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This informal discussion event enables you to join forecasters to talk about one of our most cherished national obsessions: the weather. And there’ll be a chance to have a close-up look at objects relating to weather prediction from the Science Museum’s collections.

Severe drought warnings, the warmest autumn on record, pea-soup fog grounding Christmas flights and a tornado thrown in for good measure are proving that weird weather is becoming more common. But how do we predict what’s on its way?

The Met Office’s Alex Hill will be talking about how short-term forecasts are made, from extracting various data from supercomputers and analysing it to putting a forecast together. Alex can also address how climate change might affect weather patterns in the future.

Quiz Weather Action’s Piers Corbyn on how he predicts the weather a year ahead using data relating to solar activity. What’s in a solar flare? Does it affect our weather? And why isn’t everyone using this method?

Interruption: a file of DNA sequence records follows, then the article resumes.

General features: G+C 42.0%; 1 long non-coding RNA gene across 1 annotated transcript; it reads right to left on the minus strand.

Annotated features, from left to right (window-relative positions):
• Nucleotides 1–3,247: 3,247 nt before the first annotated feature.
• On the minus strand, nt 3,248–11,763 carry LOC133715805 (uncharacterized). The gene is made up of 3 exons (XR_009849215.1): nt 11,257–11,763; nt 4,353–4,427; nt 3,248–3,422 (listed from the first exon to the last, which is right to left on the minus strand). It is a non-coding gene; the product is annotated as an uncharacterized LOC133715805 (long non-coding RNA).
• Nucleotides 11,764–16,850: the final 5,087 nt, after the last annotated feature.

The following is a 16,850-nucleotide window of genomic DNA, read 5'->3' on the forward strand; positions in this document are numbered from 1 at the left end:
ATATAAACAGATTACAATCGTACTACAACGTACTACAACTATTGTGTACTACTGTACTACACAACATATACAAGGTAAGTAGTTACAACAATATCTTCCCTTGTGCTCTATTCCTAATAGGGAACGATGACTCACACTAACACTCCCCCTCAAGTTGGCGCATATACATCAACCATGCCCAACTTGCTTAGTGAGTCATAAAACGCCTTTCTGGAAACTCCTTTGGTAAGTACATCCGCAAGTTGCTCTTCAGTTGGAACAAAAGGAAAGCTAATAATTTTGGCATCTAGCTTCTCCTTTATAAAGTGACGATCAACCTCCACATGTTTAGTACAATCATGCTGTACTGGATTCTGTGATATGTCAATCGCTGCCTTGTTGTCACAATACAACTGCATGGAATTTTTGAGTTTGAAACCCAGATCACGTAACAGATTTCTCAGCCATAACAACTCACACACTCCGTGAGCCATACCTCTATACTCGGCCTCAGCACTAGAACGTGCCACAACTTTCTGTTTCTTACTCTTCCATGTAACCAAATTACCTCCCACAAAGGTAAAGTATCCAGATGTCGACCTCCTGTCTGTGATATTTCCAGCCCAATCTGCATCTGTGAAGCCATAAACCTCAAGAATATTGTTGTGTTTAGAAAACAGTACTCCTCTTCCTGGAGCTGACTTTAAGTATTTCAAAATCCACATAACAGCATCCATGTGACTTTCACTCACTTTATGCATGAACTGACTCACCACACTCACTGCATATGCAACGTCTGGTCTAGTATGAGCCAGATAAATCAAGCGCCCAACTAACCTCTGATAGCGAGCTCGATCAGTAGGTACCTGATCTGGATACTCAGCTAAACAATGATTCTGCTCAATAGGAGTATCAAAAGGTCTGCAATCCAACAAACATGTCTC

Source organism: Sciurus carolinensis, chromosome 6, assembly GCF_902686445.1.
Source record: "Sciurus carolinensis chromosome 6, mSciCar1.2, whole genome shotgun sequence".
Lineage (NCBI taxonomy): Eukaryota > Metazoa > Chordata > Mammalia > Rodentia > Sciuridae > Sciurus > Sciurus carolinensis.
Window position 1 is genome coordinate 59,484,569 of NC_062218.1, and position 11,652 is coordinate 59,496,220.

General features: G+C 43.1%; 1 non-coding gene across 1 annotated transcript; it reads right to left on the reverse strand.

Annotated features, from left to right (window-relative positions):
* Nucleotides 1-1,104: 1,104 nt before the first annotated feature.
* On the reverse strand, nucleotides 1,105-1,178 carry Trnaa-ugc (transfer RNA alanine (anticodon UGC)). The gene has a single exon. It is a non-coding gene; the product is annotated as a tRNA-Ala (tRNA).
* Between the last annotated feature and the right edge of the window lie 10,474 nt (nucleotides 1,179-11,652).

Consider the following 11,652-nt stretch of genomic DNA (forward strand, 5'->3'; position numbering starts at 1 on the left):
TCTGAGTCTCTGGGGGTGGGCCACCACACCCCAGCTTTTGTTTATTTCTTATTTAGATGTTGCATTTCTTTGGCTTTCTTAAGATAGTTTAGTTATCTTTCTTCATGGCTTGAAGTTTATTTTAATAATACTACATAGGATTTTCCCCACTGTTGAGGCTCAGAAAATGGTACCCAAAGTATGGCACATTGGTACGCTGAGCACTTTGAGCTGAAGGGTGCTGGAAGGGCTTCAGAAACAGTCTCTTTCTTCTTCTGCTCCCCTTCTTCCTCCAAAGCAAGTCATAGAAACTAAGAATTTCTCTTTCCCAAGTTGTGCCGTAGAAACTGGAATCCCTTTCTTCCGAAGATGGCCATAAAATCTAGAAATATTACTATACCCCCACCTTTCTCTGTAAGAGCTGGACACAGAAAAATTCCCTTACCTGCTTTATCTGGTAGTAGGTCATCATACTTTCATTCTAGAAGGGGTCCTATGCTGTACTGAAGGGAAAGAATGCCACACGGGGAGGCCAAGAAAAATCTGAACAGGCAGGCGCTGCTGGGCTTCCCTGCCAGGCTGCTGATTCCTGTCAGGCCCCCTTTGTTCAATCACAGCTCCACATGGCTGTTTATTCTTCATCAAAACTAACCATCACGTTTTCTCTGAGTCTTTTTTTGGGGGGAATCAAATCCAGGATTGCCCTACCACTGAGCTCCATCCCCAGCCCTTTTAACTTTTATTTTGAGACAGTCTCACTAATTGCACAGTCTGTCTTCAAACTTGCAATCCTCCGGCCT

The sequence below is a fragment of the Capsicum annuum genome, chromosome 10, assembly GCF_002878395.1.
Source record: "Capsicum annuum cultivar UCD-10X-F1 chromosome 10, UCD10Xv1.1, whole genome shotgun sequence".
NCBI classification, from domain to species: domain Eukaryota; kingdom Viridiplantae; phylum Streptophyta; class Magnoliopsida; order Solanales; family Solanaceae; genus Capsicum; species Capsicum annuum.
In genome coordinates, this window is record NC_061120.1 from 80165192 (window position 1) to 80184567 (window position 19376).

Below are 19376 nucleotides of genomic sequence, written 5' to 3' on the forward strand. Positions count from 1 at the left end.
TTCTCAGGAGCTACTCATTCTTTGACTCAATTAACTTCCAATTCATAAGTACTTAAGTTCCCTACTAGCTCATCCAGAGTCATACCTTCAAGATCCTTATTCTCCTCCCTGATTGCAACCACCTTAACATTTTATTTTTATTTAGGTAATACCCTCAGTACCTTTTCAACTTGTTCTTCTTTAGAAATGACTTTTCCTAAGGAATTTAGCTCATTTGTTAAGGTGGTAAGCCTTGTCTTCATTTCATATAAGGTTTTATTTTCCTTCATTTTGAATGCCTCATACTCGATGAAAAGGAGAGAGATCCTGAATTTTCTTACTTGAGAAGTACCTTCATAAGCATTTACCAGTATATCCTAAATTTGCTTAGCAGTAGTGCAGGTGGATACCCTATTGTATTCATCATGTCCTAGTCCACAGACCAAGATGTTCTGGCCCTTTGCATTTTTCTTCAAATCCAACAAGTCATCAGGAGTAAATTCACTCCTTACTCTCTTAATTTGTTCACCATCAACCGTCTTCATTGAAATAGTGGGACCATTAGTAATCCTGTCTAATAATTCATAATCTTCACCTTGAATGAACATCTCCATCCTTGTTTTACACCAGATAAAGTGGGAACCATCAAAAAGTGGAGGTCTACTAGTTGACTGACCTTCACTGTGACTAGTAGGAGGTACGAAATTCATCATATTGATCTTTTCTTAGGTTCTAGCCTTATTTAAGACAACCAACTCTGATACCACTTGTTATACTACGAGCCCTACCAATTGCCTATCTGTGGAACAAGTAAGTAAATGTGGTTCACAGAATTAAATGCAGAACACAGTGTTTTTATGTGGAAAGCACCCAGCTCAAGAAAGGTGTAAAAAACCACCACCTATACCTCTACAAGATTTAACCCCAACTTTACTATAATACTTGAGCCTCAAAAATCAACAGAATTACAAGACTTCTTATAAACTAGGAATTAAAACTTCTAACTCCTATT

Expand your horizons with storm-chaser Alister Chapman, as he tells us how he predicts where tornadoes and storms will land before he races towards them in a van, getting as close to them as is safely possible whilst filming.

Take a look at past methods of weather prediction, through iconic weather-prediction objects from the Science Museum’s collections, before looking to the future. Could climate change be influencing current weather patterns? Find out how your computer can help you become a forecaster of future climate from Milo Thurston, who will be running a climate prediction demonstration as part of the UK-wide experiment.

Come find out what the day after tomorrow holds in store.

Event organised by:
The Science Museum


Alex Hill, forecaster, Met Office
Alister Chapman, stormchaser, Ingenious TV
Milo Thurston, computer scientist,
Piers Corbyn, astrophysicist, Weather Action